If I Have an MSN, Does That Mean I Have to Leave the Bedside?
Earning a master's degree in nursing is a momentous step in a nurse's career. It opens doors to higher-level nursing positions and allows the nurse to expand his or her practice. However, some nurses who earn an MSN do not wish to leave bedside nursing. After all, caring for patients directly is why many nurses got into the field of nursing in the first place. So, does earning an MSN mean that nurses have to move up the clinical ladder and away from direct patient care?
The answer is not necessarily. While many MSN-prepared nurses earn the degree to move up the ladder into management, executive, educator, or practitioner roles, not all have those goals in mind. Some nurses simply wish to expand their knowledge base to improve their bedside care. For example, a nurse can earn an MSN in education to be able to utilize their skills when teaching patients. An MSN in quality may improve a nurse's practice style as a whole. MSN-prepared nurses can also become nurse practitioners and assume the role of a primary care provider for patients.
Additionally, healthcare is continuously changing. MSN-prepared nurses are skilled in changing along with it and identifying healthcare-related issues along the way. They are proficient in problem-solving using evidence-based solutions. What better way to identify concerns than being on the front lines? In short, nurses can improve their bedside care dramatically by earning an MSN.
Other benefits of working at the bedside with an MSN include:
- Enhanced assessment skills
- Improved critical thinking
- Improved leadership skills
- A higher level of patient advocacy
So, while master's degrees prepare nurses for higher-level positions, they don't necessarily have to work in those positions. It's important to note, however, that employers have their own unique hiring process. While one employer may jump at the chance to hire an MSN nurse into a bedside caregiver role, another employer may deem an MSN nurse "overqualified" for the position and pass him or her up. This is not always the case, but nurses should keep this in mind.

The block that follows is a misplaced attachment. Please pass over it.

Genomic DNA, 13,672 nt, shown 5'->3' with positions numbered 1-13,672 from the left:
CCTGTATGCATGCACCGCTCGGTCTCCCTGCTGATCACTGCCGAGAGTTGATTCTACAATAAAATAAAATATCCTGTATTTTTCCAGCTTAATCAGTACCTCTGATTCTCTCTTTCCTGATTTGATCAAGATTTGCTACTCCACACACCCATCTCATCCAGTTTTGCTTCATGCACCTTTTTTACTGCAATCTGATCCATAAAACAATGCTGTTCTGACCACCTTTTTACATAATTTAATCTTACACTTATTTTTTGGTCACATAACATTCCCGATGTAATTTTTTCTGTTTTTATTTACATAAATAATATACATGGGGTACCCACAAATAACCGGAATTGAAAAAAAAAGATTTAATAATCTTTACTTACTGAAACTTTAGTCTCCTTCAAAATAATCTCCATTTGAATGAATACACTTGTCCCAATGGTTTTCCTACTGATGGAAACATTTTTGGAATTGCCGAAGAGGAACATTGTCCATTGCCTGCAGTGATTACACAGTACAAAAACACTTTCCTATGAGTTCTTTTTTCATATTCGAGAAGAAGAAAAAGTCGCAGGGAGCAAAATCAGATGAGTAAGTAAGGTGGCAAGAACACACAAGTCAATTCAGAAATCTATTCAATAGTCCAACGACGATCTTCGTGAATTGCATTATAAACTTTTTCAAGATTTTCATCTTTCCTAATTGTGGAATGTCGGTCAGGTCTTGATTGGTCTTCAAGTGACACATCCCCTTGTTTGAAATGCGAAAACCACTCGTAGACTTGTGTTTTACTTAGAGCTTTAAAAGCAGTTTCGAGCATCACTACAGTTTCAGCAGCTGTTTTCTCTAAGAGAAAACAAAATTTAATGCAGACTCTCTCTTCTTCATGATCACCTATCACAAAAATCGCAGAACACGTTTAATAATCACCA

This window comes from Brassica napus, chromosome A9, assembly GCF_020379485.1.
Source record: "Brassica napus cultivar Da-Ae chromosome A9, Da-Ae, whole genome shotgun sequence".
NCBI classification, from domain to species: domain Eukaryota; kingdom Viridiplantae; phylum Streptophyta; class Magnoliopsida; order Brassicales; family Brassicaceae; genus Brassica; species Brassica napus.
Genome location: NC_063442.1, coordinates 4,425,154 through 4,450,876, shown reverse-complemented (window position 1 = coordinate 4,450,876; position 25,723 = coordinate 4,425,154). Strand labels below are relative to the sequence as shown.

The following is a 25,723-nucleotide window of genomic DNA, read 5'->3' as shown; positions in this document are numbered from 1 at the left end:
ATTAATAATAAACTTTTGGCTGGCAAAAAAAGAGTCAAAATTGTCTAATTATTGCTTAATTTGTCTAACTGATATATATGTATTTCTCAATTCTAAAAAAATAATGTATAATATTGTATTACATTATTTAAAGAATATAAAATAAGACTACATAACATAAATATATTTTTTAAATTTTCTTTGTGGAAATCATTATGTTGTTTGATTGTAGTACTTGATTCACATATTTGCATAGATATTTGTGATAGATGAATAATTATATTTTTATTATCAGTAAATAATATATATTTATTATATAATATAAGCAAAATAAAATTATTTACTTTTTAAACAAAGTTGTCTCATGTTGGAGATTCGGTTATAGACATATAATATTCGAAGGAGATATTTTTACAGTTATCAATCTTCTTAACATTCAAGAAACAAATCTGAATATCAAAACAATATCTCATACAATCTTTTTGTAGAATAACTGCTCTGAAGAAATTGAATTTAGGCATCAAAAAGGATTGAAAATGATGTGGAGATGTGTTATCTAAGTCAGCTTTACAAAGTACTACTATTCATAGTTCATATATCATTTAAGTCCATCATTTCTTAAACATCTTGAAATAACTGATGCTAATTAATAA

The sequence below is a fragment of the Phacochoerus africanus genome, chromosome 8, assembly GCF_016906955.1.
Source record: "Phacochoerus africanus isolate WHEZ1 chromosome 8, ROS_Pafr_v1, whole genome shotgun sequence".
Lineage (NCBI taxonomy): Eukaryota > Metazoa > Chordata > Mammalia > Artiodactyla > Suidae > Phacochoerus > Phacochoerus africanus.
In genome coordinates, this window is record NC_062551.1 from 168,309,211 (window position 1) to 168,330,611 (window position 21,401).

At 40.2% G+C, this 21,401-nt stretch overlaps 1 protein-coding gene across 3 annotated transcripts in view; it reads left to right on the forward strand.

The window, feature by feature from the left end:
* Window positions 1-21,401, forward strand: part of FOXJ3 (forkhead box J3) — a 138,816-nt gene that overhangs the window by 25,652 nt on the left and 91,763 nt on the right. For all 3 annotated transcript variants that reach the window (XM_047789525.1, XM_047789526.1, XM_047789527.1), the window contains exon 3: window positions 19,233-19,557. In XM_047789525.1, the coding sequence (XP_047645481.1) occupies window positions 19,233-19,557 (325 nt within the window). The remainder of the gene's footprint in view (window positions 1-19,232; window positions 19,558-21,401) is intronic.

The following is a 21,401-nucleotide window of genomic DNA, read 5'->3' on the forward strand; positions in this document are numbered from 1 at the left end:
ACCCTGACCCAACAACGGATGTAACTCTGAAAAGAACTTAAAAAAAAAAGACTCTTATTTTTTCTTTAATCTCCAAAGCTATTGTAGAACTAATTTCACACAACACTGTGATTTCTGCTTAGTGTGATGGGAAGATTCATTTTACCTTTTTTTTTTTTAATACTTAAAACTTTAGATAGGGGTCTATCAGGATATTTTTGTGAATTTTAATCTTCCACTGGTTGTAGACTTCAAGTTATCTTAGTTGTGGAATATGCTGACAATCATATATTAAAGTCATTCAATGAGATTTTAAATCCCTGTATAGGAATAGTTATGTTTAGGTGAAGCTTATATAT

Nurses are lucky; they have many ways in which to develop professionally. Deciding to earn a higher degree is an individual choice, and nurses have many reasons why they choose to return to school. Whatever role the nurse selects, more education not only benefits the nurse but benefits patients as well.
- Nurse Manager Leadership Recommendations for Staff Engagement and Success - January 2, 2018
Our Visitors Found These Nursing Topics Useful
Nurses are lucky. Because there are so many facets of healthcare and a variety of care specialties, nurses have a broad range of educational opportunities. Not only can they be employed in a specific care area, but there is also…
Boards of Nursing are challenged to protect the health and welfare of the public by assuring that only competent and safe nursing care is being provided by licensed nurses of high moral character. Moral character can be assessed through a…
Nurses spend their lives caring for others. They care for patients at work, take care of their families, and even look after their friends. It's ingrained in their DNA. However, nurses also view their community as their "family" and take…
Nurses are not just limited to the tasks of bedside care. Many nurses are creative and come up with innovative ideas to improve the areas in which they work. In fact, some nursing programs incorporate leadership and management courses which…
With so much attention on the nurses these past few months due to the COVID-19 pandemic, I want to take a moment to recognize the immense value that all team members play in healthcare: Housekeeping These are our silent heroes…